Obviously, with his famous study of white racism at the Utrecht train station, it helps to deliver lessons that the world wants to hear. The problem for honest social scientists is that large parts of reality are more or less off limits. Nobody wants to hear honest, wide-ranging truths about race these days.

For example, to this day, we constantly read denunciations of the IQ researcher Sir Cyril Burt (1883-1971), despite the murkiness of the story. Why? Because his results disputed the idea that heredity plays no role of intelligence. Similarly, the saintly Arthur Jensen was largely shoved down the memory hole so that we had to get a drive going just to get the great man obituarized when he died last year.

Yet, we see the 1960's work of Rick Heber of the Milwaukee Project enthusiastically cited in the NYT a generation after Heber went to prison for fraud.  In Nicholas D. Kristof's 4/15/2009 column in the NYT, he wrote:

"Professor Nisbett strongly advocates intensive early childhood education because of its proven ability to raise I.Q. and improve long-term outcomes. The Milwaukee Project, for example, took African-American children considered at risk for mental retardation and assigned them randomly either to a control group that received no help or to a group that enjoyed intensive day care and education from 6 months of age until they left to enter first grade.

By age 5, the children in the program averaged an I.Q. of 110, compared with 83 for children in the control group. Even years later in adolescence, those children were still 10 points ahead in I.Q."

From the Concise Encyclopedia of Special Education (latest edition 2002):

"The term Milwaukee Project is the popular title of a widely publicized program begun in the mid-1960s as one of many Great Society efforts to improve the intellectual development of low-achieving groups. It was headed by Rick Heber of the University of Wisconsin (UW), Madison, who was also director of the generously funded Waisman Institute in Madison. The Milwaukee Project was a small study with some 20 experimental subjects and 20 control subjects. It was not reported on by the investigators in any refereed scientific journals, yet its cost was some $14 million, mostly in federal funds, and its fame was international, since it claimed to have moved the IQs of its subject children from the dull-normal range of intelligence to the superior range of intelligence. ...

Enthusiasm, controversy, and scandal subsequently surrounded the history of the project. Its claimed success was hailed by famous psychologists and by the popular media. Later in the project, Heber, the principal investigator, was discharged from UW, Madison and convicted and imprisoned for large-scale abuse of federal funding for private gain. Two of his colleagues were also convicted of violations of federal laws in connection with misuse of project funds. …. However, the project received uncritical acceptance in many college textbooks in psychology and education."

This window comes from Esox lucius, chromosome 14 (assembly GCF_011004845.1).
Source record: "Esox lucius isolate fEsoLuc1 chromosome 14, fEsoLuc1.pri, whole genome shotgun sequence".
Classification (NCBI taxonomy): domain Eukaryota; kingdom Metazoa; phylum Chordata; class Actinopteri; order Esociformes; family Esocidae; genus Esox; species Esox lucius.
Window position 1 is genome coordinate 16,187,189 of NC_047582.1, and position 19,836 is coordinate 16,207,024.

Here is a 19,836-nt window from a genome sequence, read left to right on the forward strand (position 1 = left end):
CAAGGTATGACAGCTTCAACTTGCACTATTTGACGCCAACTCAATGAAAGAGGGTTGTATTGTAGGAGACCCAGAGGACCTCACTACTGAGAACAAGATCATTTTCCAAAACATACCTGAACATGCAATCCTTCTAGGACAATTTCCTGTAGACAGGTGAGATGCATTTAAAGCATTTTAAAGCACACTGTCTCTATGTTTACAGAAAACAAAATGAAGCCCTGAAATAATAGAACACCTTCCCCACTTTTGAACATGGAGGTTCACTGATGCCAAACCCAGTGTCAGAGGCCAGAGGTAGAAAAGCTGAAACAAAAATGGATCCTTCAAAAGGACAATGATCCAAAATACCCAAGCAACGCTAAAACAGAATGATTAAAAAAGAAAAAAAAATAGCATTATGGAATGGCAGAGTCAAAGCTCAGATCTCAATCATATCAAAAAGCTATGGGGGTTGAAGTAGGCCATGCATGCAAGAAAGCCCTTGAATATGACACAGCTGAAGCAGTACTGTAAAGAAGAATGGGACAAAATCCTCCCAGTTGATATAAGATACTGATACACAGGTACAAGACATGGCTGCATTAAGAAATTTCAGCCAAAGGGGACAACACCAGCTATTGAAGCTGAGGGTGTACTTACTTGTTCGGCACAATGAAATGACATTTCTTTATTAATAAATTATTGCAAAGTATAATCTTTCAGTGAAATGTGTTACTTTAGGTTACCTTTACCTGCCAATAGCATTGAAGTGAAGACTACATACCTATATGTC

Why? Because there is a market for lies.


Michael Gove is winning the hearts of British  state school heads

Teaching unions don’t want you to know, but head teachers support Michael Gove's education reforms

Michael Gove gave a seminal though little-reported speech last Thursday, his clearest statement yet of his aim for politicians to hand back the education system to the professionals, as long as they maintain the highest academic standards and prove worthy of the trust placed in them. The national curriculum he is introducing should perhaps be the last imposed from the centre; thereafter he wants schools themselves to develop a variety of high grade curricula.

Mr Gove is going way beyond anything Margaret Thatcher achieved in her 11 years of devolving power from government at the centre. No education secretary in the modern era has matched his vision of a largely autonomous education system in which individual schools, heads and teachers are given back their independence and creativity. Only by releasing dynamism in this way does he believe that British schools will be able to compete with the best in Shanghai, Singapore and Scandinavia.

As Mr Gove told his audience in Nottingham, he wants to sweep away the whole structure that has underpinned schools since the war. Schools themselves should conduct research into what produces great teaching and learning, rather than leaving such studies to universities, which he believes have offered little of practical value in terms of improving schools. Leaders should be trained within schools rather than being sent away to acquire abstract diplomas. Teachers should equally be trained within the schools themselves, rather than learning how to teach in university education departments. He wants schools to help each other to raise standards rather than rely on local authorities. All of this is to be achieved by schools becoming “teaching schools”, a system he conceived and which he sees as akin to teaching hospitals. He was in Nottingham to address the latest cohort of heads whose schools had been accepted on to the programme.